Someone suggested that Suss Müsik repost our contributions to the weekly Disquiet Junto projects, because they enjoy reading the explanations of the tracks. While you’re reading the original post, make sure you check out the other contributors’ works as well.
The speed of time increases naturally as we get older. In Suss Müsik’s estimation, the only way to stop time is to create a parallel facsimile that suspends belief in our sense of chronology. Good luck with that.
In 1880, Eadweard Muybridge underwent a similar conquest: he wanted to start and stop the action of time in motion. Using a camera equipped with two boards and a spring (leaving a 1/8 inch opening in the lens), Muybridge was able to capture the image of a man riding a horse at one five-hundredth of a second. Putting these images together in a sequence allowed for a visual precision never achieved by the human eye.
Using a device Muybridge named the zoogyroscope (basically a metal drum mounted on a spindle with slits on the side), viewers could watch an entire series of Muybridge’s frames at any speed they wished. Thus was born the technology that eventually became the motion picture. If you’ve ever been stuck watching a truly horrid movie, blame Muybridge.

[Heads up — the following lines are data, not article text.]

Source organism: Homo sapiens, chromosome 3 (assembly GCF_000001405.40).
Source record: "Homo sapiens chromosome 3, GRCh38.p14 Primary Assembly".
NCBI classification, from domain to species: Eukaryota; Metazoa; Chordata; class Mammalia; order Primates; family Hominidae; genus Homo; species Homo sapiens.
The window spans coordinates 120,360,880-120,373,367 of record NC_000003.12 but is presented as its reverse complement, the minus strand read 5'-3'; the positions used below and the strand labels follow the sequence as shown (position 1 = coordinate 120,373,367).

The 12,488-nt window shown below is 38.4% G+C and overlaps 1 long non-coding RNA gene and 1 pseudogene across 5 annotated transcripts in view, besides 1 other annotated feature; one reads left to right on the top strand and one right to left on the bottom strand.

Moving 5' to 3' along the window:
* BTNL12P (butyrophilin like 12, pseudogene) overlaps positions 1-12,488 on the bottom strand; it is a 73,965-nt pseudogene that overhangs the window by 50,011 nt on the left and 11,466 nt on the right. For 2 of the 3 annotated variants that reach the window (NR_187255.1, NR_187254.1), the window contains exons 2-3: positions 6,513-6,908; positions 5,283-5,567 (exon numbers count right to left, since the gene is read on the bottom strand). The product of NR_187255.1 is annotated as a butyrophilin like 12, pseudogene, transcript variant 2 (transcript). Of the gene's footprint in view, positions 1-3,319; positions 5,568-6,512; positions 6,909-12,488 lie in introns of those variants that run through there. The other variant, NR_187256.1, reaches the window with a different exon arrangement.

For this odd piece, Suss Müsik started with the output from Disquiet Junto 0299. Granted, it doesn’t take much effort to speed up a tempo of only 10 BPM, but there you have it. The instrumentation is largely the same with some added electronic percussion, soft electric piano chords, and gritty synth guitar to form a bit of structure.
The piece is titled Muybridge. The image is one of his series of a woman playing tennis.